After almost forty minutes, the moment we had been waiting for arrived. The curtain was raised one more time to reveal the joint choir: Gramophone Chorus and the Celestial Evangel. The first composition they performed together was Dr. Kempton's arrangement of Jakob Schutz’s “Sing Praise to Him”. After this, they performed the conductor’s stirring arrangement of “Let Zion in her Beauty Rise”, an LDS hymn to the tune of Ellacombe.
The next set of performances saw Gramophone Chorus and Celestial Evangel in separate performances, the former following immediately after the joint choir’s last song. Among the pieces they performed were “The Prayer”, Lloyd Larson’s “Lord You have been our Dwelling Place”, Handel’s “Holy art Thou”, the recitative and solo from “Arm, Arm ye Brave” from Handel’s Judas Maccabeus, sang by Kwasi Otchere, and Beethoven’s “Hallelujah” from “Christ on the Mount of Olives”, which was conducted by Dr. Kempton.
The next performances from Celestial Evangel Choir and their guests added a lot of diversity to the night’s repertoire. Among the pieces the choir sang were Thomas Couins’ “Glorious Everlasting”, Moses Hogan’s settings of “My Soul’s Been Anchored in the Lord” and “Everytime I feel the Spirit”. The latter was followed by a solo performance of the same work on the organ. Unlike what is usually performed, a good number of the songs from Celestial Evangel’s selection were distinctly American. The contrast from the previous set of performances was apparent, and we were even more thrilled with how well the audience received the new music.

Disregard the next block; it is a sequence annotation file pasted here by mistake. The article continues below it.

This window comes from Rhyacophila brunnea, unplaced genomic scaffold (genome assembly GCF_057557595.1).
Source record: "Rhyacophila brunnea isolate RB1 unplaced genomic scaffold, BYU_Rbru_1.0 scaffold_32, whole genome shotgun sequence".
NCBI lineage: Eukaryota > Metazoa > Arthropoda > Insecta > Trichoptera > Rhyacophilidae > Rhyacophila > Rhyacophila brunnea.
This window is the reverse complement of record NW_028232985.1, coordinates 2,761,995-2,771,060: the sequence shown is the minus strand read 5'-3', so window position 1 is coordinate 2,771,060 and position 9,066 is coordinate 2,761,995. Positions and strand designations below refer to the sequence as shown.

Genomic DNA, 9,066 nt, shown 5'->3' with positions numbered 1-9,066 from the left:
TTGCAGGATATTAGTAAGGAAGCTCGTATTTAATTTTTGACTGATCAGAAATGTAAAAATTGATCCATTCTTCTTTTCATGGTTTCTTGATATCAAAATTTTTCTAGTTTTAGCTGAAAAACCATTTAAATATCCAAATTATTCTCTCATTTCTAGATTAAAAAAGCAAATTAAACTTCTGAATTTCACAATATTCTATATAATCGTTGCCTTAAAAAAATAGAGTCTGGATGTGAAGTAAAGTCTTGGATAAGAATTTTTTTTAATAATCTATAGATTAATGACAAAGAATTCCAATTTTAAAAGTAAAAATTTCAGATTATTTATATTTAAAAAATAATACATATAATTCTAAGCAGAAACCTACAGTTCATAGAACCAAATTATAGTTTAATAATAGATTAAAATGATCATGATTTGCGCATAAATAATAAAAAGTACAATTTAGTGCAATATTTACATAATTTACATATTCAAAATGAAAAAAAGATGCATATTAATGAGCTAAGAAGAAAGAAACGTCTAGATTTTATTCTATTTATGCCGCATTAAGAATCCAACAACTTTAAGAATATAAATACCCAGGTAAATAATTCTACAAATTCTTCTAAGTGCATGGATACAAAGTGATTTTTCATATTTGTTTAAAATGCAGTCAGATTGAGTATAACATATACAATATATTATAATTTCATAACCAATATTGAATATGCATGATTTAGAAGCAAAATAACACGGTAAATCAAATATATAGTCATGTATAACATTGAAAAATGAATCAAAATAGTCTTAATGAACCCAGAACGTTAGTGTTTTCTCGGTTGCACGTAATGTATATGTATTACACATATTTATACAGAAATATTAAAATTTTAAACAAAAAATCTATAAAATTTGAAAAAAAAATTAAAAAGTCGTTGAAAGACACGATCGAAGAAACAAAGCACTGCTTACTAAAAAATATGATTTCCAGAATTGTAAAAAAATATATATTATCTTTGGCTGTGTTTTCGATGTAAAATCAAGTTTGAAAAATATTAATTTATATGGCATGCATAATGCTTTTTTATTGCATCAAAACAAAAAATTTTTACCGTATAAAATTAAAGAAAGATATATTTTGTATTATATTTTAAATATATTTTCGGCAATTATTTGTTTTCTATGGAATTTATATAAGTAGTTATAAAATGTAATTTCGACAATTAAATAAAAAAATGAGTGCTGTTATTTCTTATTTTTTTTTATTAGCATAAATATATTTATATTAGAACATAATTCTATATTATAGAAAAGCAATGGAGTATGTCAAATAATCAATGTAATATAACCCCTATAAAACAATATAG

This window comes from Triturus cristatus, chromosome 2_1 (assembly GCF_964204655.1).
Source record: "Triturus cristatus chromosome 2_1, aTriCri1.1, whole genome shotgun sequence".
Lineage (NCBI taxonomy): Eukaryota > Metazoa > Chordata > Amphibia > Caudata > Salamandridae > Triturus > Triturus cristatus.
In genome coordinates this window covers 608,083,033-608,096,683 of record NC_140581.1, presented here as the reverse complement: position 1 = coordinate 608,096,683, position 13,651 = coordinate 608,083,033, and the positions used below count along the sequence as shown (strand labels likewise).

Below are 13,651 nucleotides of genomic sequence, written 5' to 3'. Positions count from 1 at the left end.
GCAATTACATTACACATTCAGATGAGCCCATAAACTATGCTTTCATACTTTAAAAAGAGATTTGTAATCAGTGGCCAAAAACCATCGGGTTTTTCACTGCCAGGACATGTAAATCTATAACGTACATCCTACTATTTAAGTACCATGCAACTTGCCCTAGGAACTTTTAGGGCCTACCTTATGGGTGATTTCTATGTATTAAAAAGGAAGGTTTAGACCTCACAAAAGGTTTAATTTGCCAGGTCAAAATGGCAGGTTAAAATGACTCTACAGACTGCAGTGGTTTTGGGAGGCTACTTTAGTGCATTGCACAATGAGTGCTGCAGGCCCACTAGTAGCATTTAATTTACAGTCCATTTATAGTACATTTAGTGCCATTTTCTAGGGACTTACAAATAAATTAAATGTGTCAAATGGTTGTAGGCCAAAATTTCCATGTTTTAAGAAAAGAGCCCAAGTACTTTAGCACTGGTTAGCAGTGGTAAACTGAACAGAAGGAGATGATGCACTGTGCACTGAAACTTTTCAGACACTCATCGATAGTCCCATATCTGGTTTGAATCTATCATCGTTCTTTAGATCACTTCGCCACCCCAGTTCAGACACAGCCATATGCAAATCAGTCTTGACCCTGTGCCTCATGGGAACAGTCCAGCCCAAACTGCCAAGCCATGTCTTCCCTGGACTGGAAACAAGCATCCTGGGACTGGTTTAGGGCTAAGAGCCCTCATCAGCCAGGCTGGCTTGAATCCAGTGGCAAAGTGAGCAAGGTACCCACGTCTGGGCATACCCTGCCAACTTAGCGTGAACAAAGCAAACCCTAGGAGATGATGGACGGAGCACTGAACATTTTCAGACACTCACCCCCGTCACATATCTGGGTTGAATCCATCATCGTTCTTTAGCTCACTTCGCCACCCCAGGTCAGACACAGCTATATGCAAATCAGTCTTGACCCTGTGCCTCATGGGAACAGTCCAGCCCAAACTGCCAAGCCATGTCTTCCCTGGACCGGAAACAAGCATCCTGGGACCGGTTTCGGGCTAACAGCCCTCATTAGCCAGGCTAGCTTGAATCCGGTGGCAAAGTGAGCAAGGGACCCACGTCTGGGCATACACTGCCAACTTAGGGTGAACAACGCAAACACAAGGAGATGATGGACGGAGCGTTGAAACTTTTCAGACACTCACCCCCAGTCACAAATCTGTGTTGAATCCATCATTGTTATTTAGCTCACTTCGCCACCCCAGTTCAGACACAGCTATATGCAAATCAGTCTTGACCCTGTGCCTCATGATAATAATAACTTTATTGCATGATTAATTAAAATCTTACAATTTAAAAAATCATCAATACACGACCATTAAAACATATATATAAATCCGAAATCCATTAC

Those who were fortunate to attend the Magnificat concerts had the opportunity of watching Richard Elliot at the organ perform a number of solo works including his own arrangement - a set of variations - on Beethoven’s “Ode to Joy”. The guests of Celestial Evangel also had opportunities to perform solo works and works with the choir.
This section of the program was perhaps the hardest to follow: with no introduction of the pieces to be played, audiences not familiar with the music (making the far greater number of us) could not fully appreciate what was going on outside of the beauty of the music itself and the quality of the performances. For instance, a number of the solo organ works were arranged by Elliott himself, confirming his skill as both an organist and composer/arranger. The same could be said of Dr. Randall, whose own original compositions went mostly unattributed during the concert (save for the mention in the printed brochure and projected lyrics), denying the audience the chance to contemplate the conductor as composer while in action.
Perhaps the highlight of this set of performances by the choir was a choral arrangement of the finale of Rossini’s William Tell Overture. It was the most unexpected, the most fun to watch and by far the most well received by the audience.
And this seemed to sum up our first impression of Celestial Evangel Choir: the impact of their foreign influence in this concert was significant. Important, because it represents a potential shift in the palette of musical traditions Ghanaian choirs can draw from, which could go some way to defining what styles of music audiences will cherish in coming years, should the Kumasi-based choir continue the relationship with its North American collaborators. It was also significant because the audience reception of the slightly unconventional works was more than encouraging.
The rest of the concert was fairly traditional as concerts go: there was music from a number of Ghanaian composers, including George Mensah Essilfie’s challenging “Se Mo Wo Tekyerema”, Newlove Annan’s “Meda N’ase”, Albert Adusei-Duah’s rearrangement of “Ebenezer”, “Ototrobonsu”, among others. It was fun to watch Alyssa Jenks sing a verse from Albert’s “Ebenezer”, as the composer accompanied the choir and Kempton conducted.
As we have come to expect, a long medley of choral highlifes performed by the joint choir ended the Accra edition of the Magnificat Concert, bringing the fifth anniversary celebration of Celestial Evangel Choir to a close.